Review of Michael Hesemann, Der Papst und der Holocaust: Pius XII. und die geheimen Akten im Vatikan

Contemporary Church History Quarterly

Volume 28, Number 1/2 (Spring/Summer 2022)

Review of Michael Hesemann, Der Papst und der Holocaust: Pius XII. und die geheimen Akten im Vatikan (Stuttgart: Langenmüller, 2020). 448 pages. ISBN 978-3-7844-3449-0.

By Martin Menke, Rivier University

Michael Hesemann, an independent scholar who has published several works on Pius, on Hitler’s view of religion, and on the Armenian genocide, offers a new contribution to the ongoing “Pius Wars,” the continuing scholarly debate about the degree to which Pope Pius XII opposed national socialist Antisemitism and how much he did to assist persecuted Jews. The spectrum of opinion in this debate reaches from hagiographic apologists such as Michael Feldkamp to vehement critics such as Susan Zuccotti, not to mention Ralf Hochhuth’s early attack on Pius in “The Deputy.” Hesemann makes a case for Pius’s sincere concern for Jewish suffering and his active, pragmatic support for rescue measures. He offers little new insight but amasses a large volume of evidence in the pope’s favor. This work could be a valuable contribution to the discussion, were it not for occasional disparaging comments against those with opposing viewpoints and a failure not only to make his case but engage and disprove the opposing case.

The most important contribution of Hesemann’s work is its exhaustive collection of all evidence and arguments that portray the pope’s record in a positive light. A frequently cited problem was the vague and diplomatic language used in the pope’s statements and writings; Hesemann points to contemporary sources that clearly understood the pope’s intent. Referring to Pius’ first encyclical, Summi Pontificatus, which includes a reminder about human fraternity and about the right of the victims of war and racism to human compassion, Hesemann points to the New York Times, which reported that the pope “condemned dictators, those who break international agreements, and racism.” Furthermore, the Times reported that while such a condemnation had been expected, “only few observers had expected the condemnation to be so clear and unequivocal” (104). Hesemann’s evidence suggests that Pius was not only not silent but that readers understood his guarded speech as he intended.

Beyond the question of papal ambiguity and silence, Hesemann devotes much of the work to proving that the pope was active and vocal about the holocaust. Addressing the pope’s supposed inactivity during the holocaust, Hesemann lists many instances in which the pope quietly directed that financial resources, albeit limited, be provided to help those persecuted by the National Socialists. At the same time, Hesemann shows that this aid extended beyond Catholics whom the national socialist regime considered Jewish. The examples he provides show that his assistance was reactive rather than systematic. In light of the immense need, the Vatican necessarily limited its expenditures in aid to those persecuted. Hesemann also argues that reliable information about persecutions, especially about mass murder, was challenging to obtain. According to him, Pius learned of the true extent of the genocide only after the war. (212) On the same page, however, Hesemann argues that the pope received eyewitness accounts proving the systematic nature of the murders in the East “already a few weeks before the Wannsee Conference.” (212). Thus, in January 1942, the pope knew the National Socialists were murdering according to a concrete plan. How then, as Hesemann describes a few pages later, in September 1942, could Monsignor Montini (later Pope Paul VI) have honestly told American envoy Myron Taylor that the Holy See did not possess information “confirming this grave information?” (216). To argue that the pope knew about violence, terror, and massacres, but not about the extent of the genocide seems farfetched.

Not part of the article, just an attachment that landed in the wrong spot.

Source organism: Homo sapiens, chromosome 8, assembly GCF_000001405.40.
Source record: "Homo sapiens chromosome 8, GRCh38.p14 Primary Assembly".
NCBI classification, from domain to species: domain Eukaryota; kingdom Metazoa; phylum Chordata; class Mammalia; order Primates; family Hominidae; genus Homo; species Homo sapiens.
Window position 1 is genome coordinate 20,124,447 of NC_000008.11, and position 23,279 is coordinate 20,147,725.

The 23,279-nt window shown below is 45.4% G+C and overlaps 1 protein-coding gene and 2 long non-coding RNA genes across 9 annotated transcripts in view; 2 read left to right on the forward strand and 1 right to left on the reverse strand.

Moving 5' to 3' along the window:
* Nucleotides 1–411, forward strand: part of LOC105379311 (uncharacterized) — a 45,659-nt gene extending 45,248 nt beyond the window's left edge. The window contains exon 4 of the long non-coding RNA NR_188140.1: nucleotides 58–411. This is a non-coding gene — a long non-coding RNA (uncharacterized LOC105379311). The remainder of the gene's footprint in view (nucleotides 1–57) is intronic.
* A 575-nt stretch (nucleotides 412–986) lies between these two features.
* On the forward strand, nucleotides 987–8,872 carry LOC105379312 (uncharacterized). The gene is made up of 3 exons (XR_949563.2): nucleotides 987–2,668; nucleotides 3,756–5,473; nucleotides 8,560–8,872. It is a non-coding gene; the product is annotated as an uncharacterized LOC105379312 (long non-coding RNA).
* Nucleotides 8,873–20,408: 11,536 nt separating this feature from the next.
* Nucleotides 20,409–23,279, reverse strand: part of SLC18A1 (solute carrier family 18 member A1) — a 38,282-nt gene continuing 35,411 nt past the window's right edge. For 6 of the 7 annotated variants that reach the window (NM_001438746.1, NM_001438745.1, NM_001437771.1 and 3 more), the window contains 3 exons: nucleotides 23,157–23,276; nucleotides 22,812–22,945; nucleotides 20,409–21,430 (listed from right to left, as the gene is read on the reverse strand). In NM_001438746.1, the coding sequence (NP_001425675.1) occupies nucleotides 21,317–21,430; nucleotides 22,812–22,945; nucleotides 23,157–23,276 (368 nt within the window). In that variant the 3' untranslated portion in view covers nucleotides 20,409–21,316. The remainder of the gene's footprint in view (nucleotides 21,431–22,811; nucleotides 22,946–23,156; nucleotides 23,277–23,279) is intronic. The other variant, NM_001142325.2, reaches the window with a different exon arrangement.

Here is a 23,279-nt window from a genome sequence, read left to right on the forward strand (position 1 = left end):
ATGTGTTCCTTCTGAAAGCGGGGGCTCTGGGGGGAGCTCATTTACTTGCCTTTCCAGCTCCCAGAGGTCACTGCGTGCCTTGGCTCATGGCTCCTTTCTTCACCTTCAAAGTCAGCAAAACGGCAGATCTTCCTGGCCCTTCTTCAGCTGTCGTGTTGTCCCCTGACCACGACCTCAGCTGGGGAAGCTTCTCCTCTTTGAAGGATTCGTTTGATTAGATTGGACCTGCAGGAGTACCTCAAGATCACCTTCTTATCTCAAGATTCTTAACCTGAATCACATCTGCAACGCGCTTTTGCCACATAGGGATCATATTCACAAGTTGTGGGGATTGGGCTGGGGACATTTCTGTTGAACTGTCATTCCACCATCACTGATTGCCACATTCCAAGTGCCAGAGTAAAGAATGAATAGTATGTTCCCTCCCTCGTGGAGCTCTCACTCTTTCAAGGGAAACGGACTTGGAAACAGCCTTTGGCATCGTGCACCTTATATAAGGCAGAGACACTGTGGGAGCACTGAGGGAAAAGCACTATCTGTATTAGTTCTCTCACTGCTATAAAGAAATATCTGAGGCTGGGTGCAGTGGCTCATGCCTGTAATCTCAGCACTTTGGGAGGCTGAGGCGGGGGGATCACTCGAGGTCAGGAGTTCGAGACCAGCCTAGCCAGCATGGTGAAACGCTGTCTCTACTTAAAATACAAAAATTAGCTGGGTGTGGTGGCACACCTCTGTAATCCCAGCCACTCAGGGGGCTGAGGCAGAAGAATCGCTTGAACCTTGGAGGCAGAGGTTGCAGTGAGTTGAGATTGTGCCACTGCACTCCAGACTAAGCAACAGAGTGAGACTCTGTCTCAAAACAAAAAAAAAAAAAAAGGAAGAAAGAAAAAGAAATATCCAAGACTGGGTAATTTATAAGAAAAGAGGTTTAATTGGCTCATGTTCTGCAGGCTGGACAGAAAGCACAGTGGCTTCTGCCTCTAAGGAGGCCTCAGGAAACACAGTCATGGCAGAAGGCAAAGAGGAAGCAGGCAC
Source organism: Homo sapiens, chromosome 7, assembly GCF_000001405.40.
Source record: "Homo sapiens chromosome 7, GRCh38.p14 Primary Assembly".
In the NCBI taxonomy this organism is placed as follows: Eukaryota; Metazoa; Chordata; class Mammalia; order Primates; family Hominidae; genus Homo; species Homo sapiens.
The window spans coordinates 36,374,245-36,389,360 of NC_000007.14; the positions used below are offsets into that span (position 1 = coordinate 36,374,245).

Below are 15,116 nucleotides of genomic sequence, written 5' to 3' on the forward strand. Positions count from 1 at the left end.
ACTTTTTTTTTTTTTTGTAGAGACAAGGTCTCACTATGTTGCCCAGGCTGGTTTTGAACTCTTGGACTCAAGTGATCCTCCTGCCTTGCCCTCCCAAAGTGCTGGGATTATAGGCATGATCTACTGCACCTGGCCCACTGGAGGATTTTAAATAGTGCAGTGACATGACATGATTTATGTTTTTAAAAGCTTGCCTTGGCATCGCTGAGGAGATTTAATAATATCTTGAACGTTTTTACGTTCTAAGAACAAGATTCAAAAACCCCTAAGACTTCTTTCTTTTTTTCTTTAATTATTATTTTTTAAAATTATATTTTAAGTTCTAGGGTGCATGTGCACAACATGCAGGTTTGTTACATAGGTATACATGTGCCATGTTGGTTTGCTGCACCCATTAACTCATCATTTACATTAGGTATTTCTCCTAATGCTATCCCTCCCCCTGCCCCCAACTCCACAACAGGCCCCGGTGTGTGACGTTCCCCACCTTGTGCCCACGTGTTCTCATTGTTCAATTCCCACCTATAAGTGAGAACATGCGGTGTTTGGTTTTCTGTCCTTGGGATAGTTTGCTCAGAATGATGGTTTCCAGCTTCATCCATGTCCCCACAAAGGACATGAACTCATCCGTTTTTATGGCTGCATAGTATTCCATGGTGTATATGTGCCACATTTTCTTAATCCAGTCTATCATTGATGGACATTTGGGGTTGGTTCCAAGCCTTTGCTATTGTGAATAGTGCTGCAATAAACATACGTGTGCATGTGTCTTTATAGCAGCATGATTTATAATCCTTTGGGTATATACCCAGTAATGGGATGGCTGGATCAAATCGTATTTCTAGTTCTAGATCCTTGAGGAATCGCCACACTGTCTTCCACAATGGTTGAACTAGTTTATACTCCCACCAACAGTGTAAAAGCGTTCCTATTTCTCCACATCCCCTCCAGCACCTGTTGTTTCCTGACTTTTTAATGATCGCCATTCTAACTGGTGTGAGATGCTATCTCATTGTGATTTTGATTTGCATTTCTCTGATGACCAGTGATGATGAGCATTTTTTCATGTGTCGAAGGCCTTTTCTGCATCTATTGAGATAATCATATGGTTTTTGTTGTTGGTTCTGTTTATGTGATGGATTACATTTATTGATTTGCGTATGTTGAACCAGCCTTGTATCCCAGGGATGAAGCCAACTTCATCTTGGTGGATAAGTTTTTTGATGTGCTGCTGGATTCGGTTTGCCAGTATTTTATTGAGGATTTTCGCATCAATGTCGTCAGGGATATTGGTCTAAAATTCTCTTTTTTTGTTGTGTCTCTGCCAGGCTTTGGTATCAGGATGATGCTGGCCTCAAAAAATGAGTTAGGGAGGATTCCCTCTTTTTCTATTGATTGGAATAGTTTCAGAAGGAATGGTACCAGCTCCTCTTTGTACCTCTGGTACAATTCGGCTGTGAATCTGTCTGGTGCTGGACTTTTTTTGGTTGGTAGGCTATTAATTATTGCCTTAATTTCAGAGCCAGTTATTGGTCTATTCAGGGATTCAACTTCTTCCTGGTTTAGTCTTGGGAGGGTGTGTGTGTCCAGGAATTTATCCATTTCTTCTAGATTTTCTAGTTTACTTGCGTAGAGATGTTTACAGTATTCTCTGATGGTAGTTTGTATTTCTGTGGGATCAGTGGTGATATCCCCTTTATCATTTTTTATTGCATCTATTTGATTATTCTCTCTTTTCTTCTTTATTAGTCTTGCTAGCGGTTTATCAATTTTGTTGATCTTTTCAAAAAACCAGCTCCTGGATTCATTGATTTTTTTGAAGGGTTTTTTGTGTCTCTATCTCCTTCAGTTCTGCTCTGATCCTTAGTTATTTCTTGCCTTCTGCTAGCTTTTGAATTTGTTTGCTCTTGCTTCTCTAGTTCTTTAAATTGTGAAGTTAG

Hesemann devotes an entire chapter to “the ‘wise silence’ of the pope.” (220). Pius’ silence was the result of bitter experience, claims Hesemann. Pius himself claimed that any public statements condemning Antisemitism and the holocaust were counterproductive. To each one, the national socialist regime responded with increased persecution. (208) The most robust case for reticence was the Dutch experience under occupation. Beginning in 1941, the Dutch had publicly protested against German antisemitic measures. Each time, the Germans had responded with enormous levies and additional arrests. When deportations began in 1942, the Catholic Archbishop of Utrecht ordered his protest read in all churches. (222) Within days, all Dutch Catholics whom the occupation forces considered Jewish were deported, among them Carmelite religious Edith Stein. According to the pope’s housekeeper, upon hearing the news, the pope immediately burned the draft of the public protest he had intended to make in support of the Bishop of Utrecht. German responses to Radio Vaticane’s regular reports about atrocities against Catholics led to arrests of priests, executions, and more. (231) In response to the pope’s Christmas broadcast of 1942, in which he condemned the suffering of innocents, including those persecuted based on race, the German Foreign Office threatened the pope with reprisals in Germany, should such “interference” occur again. (241). Hesemann makes a strong case that a broad, explicit public condemnation of the genocide would have wrought much suffering. However, one must ask if safeguarding the moral integrity of the Catholic Church’s leader might not have been worth the price in the scope of the crimes committed, preserving the moral integrity of the leader of the Catholic Church might not have been worth the price?